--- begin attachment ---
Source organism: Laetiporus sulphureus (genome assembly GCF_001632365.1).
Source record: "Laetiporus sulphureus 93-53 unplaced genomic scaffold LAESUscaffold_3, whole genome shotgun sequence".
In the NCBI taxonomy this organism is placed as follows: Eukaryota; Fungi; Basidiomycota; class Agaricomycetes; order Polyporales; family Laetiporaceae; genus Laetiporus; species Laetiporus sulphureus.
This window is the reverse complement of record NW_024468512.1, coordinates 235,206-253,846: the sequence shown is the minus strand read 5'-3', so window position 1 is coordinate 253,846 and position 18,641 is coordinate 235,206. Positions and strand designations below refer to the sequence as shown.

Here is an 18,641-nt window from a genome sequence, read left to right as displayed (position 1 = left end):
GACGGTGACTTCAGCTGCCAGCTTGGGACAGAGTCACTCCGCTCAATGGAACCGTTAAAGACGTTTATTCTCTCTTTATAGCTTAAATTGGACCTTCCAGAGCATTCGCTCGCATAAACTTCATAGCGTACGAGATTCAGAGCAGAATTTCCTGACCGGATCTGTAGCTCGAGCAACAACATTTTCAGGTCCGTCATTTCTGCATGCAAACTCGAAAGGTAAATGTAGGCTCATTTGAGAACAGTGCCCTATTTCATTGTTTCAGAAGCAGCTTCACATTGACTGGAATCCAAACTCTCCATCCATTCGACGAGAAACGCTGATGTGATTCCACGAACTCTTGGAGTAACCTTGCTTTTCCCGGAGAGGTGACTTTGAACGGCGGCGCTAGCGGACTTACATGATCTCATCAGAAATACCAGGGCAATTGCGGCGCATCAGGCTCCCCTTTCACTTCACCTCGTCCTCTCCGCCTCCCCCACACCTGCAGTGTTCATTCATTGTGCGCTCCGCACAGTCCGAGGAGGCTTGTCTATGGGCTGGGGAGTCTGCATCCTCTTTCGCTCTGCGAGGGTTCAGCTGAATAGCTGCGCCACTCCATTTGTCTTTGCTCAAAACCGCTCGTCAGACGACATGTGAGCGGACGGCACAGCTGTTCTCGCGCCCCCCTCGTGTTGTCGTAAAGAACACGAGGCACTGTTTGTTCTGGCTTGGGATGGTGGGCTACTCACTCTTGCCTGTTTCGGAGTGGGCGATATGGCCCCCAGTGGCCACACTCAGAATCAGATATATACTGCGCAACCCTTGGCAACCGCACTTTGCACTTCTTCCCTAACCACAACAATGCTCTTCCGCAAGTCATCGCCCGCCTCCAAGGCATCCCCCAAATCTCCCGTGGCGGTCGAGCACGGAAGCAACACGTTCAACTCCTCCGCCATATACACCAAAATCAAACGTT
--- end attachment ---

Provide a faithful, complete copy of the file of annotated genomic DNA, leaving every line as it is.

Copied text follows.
Source organism: Laetiporus sulphureus (genome assembly GCF_001632365.1).
Source record: "Laetiporus sulphureus 93-53 unplaced genomic scaffold LAESUscaffold_3, whole genome shotgun sequence".
In the NCBI taxonomy this organism is placed as follows: Eukaryota; Fungi; Basidiomycota; class Agaricomycetes; order Polyporales; family Laetiporaceae; genus Laetiporus; species Laetiporus sulphureus.
This window is the reverse complement of record NW_024468512.1, coordinates 235,206-253,846: the sequence shown is the minus strand read 5'-3', so window position 1 is coordinate 253,846 and position 18,641 is coordinate 235,206. Positions and strand designations below refer to the sequence as shown.

Here is an 18,641-nt window from a genome sequence, read left to right as displayed (position 1 = left end):
GACGGTGACTTCAGCTGCCAGCTTGGGACAGAGTCACTCCGCTCAATGGAACCGTTAAAGACGTTTATTCTCTCTTTATAGCTTAAATTGGACCTTCCAGAGCATTCGCTCGCATAAACTTCATAGCGTACGAGATTCAGAGCAGAATTTCCTGACCGGATCTGTAGCTCGAGCAACAACATTTTCAGGTCCGTCATTTCTGCATGCAAACTCGAAAGGTAAATGTAGGCTCATTTGAGAACAGTGCCCTATTTCATTGTTTCAGAAGCAGCTTCACATTGACTGGAATCCAAACTCTCCATCCATTCGACGAGAAACGCTGATGTGATTCCACGAACTCTTGGAGTAACCTTGCTTTTCCCGGAGAGGTGACTTTGAACGGCGGCGCTAGCGGACTTACATGATCTCATCAGAAATACCAGGGCAATTGCGGCGCATCAGGCTCCCCTTTCACTTCACCTCGTCCTCTCCGCCTCCCCCACACCTGCAGTGTTCATTCATTGTGCGCTCCGCACAGTCCGAGGAGGCTTGTCTATGGGCTGGGGAGTCTGCATCCTCTTTCGCTCTGCGAGGGTTCAGCTGAATAGCTGCGCCACTCCATTTGTCTTTGCTCAAAACCGCTCGTCAGACGACATGTGAGCGGACGGCACAGCTGTTCTCGCGCCCCCCTCGTGTTGTCGTAAAGAACACGAGGCACTGTTTGTTCTGGCTTGGGATGGTGGGCTACTCACTCTTGCCTGTTTCGGAGTGGGCGATATGGCCCCCAGTGGCCACACTCAGAATCAGATATATACTGCGCAACCCTTGGCAACCGCACTTTGCACTTCTTCCCTAACCACAACAATGCTCTTCCGCAAGTCATCGCCCGCCTCCAAGGCATCCCCCAAATCTCCCGTGGCGGTCGAGCACGGAAGCAACACGTTCAACTCCTCCGCCATATACACCAAAATCAAACGTT